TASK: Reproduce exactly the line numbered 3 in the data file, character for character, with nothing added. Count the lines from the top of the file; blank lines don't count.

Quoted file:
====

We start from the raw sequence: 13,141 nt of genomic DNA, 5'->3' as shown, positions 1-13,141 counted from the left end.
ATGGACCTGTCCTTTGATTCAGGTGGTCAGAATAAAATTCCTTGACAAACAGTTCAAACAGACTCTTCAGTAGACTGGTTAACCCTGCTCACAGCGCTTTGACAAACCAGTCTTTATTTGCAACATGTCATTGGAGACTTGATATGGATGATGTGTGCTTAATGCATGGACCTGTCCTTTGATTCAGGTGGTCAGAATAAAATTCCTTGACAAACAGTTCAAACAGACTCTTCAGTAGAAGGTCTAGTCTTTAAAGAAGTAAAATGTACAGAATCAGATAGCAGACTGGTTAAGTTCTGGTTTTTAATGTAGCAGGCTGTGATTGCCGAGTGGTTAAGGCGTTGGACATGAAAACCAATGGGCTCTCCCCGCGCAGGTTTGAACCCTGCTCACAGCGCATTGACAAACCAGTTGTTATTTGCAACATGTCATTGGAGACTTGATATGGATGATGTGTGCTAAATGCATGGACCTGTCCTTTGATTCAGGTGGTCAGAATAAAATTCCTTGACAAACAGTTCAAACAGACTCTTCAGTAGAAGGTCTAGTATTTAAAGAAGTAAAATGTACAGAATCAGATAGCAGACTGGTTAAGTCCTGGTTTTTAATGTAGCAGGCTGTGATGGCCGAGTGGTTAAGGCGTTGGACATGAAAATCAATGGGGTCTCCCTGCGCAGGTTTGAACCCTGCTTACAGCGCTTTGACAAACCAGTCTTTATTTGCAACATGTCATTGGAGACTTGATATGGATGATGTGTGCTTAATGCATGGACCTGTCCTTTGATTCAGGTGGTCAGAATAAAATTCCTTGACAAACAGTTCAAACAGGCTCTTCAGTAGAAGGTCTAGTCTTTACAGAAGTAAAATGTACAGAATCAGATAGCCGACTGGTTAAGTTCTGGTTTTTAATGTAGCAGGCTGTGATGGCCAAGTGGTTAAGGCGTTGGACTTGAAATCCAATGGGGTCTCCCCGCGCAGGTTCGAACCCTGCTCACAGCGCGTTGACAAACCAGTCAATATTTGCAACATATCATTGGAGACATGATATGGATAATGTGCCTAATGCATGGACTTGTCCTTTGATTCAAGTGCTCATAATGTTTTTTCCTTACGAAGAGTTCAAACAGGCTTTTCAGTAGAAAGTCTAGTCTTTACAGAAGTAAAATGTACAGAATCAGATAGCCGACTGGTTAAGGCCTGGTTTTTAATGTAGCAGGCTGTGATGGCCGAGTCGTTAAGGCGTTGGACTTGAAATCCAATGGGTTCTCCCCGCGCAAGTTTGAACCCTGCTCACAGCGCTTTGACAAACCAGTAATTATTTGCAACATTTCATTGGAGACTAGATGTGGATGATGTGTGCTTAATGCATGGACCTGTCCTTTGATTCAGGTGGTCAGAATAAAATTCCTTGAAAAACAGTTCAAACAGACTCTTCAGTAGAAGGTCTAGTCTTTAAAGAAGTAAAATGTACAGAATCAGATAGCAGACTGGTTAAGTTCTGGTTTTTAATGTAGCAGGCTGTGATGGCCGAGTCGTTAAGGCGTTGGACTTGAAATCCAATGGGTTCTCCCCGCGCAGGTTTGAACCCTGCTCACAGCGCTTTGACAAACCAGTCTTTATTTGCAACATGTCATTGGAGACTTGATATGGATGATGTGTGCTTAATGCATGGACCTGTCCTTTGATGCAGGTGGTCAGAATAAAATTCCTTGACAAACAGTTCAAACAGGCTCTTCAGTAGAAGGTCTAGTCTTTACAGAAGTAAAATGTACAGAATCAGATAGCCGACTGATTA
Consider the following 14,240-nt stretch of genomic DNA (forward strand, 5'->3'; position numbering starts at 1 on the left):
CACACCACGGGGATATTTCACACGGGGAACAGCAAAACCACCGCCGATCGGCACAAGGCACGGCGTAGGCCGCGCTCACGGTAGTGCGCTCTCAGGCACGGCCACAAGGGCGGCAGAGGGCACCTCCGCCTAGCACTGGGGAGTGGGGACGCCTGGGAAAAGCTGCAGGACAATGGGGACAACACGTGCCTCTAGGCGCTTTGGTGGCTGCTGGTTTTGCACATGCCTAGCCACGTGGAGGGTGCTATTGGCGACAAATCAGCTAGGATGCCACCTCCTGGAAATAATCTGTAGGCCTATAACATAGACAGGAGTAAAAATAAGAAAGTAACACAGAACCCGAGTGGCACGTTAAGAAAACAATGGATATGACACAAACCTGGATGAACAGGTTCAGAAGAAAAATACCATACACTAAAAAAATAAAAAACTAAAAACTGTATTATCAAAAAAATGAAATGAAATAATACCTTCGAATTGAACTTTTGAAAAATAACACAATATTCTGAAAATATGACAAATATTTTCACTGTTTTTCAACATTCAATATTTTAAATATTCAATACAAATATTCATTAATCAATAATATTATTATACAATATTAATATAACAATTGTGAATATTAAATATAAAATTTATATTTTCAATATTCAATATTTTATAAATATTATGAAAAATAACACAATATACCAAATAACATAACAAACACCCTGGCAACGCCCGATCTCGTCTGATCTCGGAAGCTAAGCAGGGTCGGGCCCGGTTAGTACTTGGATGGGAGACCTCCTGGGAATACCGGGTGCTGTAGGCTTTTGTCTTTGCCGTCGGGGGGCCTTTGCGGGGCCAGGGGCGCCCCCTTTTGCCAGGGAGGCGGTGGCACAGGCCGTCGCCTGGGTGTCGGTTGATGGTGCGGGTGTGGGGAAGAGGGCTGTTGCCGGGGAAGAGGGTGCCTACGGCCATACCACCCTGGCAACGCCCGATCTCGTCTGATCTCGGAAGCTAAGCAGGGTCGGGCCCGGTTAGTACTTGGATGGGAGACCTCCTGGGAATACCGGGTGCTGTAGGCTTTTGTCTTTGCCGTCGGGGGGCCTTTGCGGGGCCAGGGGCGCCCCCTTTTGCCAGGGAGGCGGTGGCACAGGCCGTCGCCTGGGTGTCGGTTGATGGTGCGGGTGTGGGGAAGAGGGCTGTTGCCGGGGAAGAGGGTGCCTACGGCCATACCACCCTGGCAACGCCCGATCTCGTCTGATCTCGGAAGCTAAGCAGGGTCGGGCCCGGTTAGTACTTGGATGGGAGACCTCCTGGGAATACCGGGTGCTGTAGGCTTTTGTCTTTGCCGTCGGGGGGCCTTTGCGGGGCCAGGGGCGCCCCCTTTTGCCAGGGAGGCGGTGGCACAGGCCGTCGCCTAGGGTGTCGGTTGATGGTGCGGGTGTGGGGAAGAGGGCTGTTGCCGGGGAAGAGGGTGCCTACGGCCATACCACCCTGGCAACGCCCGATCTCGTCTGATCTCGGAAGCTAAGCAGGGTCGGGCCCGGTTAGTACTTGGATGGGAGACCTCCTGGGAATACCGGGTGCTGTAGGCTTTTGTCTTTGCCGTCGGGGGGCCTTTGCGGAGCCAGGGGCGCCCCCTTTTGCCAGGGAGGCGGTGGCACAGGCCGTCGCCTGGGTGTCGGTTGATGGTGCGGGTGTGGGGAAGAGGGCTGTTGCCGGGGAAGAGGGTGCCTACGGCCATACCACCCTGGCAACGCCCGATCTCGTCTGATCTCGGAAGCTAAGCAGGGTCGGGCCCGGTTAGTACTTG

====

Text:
Consider the following 14,240-nt stretch of genomic DNA (forward strand, 5'->3'; position numbering starts at 1 on the left):